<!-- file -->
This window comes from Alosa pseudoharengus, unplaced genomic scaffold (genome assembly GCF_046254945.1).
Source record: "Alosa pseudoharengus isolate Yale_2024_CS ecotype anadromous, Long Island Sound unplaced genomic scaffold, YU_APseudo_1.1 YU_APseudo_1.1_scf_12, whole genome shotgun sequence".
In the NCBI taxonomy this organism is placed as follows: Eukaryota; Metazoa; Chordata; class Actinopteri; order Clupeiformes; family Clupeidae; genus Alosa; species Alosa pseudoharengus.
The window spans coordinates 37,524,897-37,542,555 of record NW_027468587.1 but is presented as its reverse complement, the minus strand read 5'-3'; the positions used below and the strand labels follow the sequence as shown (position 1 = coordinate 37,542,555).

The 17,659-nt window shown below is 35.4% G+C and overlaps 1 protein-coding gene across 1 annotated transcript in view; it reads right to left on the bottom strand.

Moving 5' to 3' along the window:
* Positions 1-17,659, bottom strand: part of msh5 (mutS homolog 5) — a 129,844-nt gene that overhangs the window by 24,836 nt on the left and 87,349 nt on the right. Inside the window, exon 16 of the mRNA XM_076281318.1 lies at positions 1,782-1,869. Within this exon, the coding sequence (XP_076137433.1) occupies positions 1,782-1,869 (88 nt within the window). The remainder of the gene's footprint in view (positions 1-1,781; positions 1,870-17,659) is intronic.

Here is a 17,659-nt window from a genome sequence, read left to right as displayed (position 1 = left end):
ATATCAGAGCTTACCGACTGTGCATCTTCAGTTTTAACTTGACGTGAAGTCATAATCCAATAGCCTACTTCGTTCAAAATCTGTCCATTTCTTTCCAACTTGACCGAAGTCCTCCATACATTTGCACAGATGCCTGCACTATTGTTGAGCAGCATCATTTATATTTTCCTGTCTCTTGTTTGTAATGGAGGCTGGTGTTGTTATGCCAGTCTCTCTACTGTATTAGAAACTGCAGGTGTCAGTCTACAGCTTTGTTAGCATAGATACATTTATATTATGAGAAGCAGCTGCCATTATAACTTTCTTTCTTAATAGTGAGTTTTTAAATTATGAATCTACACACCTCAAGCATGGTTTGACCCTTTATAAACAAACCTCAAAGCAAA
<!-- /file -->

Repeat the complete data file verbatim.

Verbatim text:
This window comes from Alosa pseudoharengus, unplaced genomic scaffold (genome assembly GCF_046254945.1).
Source record: "Alosa pseudoharengus isolate Yale_2024_CS ecotype anadromous, Long Island Sound unplaced genomic scaffold, YU_APseudo_1.1 YU_APseudo_1.1_scf_12, whole genome shotgun sequence".
In the NCBI taxonomy this organism is placed as follows: Eukaryota; Metazoa; Chordata; class Actinopteri; order Clupeiformes; family Clupeidae; genus Alosa; species Alosa pseudoharengus.
The window spans coordinates 37,524,897-37,542,555 of record NW_027468587.1 but is presented as its reverse complement, the minus strand read 5'-3'; the positions used below and the strand labels follow the sequence as shown (position 1 = coordinate 37,542,555).

The 17,659-nt window shown below is 35.4% G+C and overlaps 1 protein-coding gene across 1 annotated transcript in view; it reads right to left on the bottom strand.

Moving 5' to 3' along the window:
* Positions 1-17,659, bottom strand: part of msh5 (mutS homolog 5) — a 129,844-nt gene that overhangs the window by 24,836 nt on the left and 87,349 nt on the right. Inside the window, exon 16 of the mRNA XM_076281318.1 lies at positions 1,782-1,869. Within this exon, the coding sequence (XP_076137433.1) occupies positions 1,782-1,869 (88 nt within the window). The remainder of the gene's footprint in view (positions 1-1,781; positions 1,870-17,659) is intronic.

Here is a 17,659-nt window from a genome sequence, read left to right as displayed (position 1 = left end):
ATATCAGAGCTTACCGACTGTGCATCTTCAGTTTTAACTTGACGTGAAGTCATAATCCAATAGCCTACTTCGTTCAAAATCTGTCCATTTCTTTCCAACTTGACCGAAGTCCTCCATACATTTGCACAGATGCCTGCACTATTGTTGAGCAGCATCATTTATATTTTCCTGTCTCTTGTTTGTAATGGAGGCTGGTGTTGTTATGCCAGTCTCTCTACTGTATTAGAAACTGCAGGTGTCAGTCTACAGCTTTGTTAGCATAGATACATTTATATTATGAGAAGCAGCTGCCATTATAACTTTCTTTCTTAATAGTGAGTTTTTAAATTATGAATCTACACACCTCAAGCATGGTTTGACCCTTTATAAACAAACCTCAAAGCAAA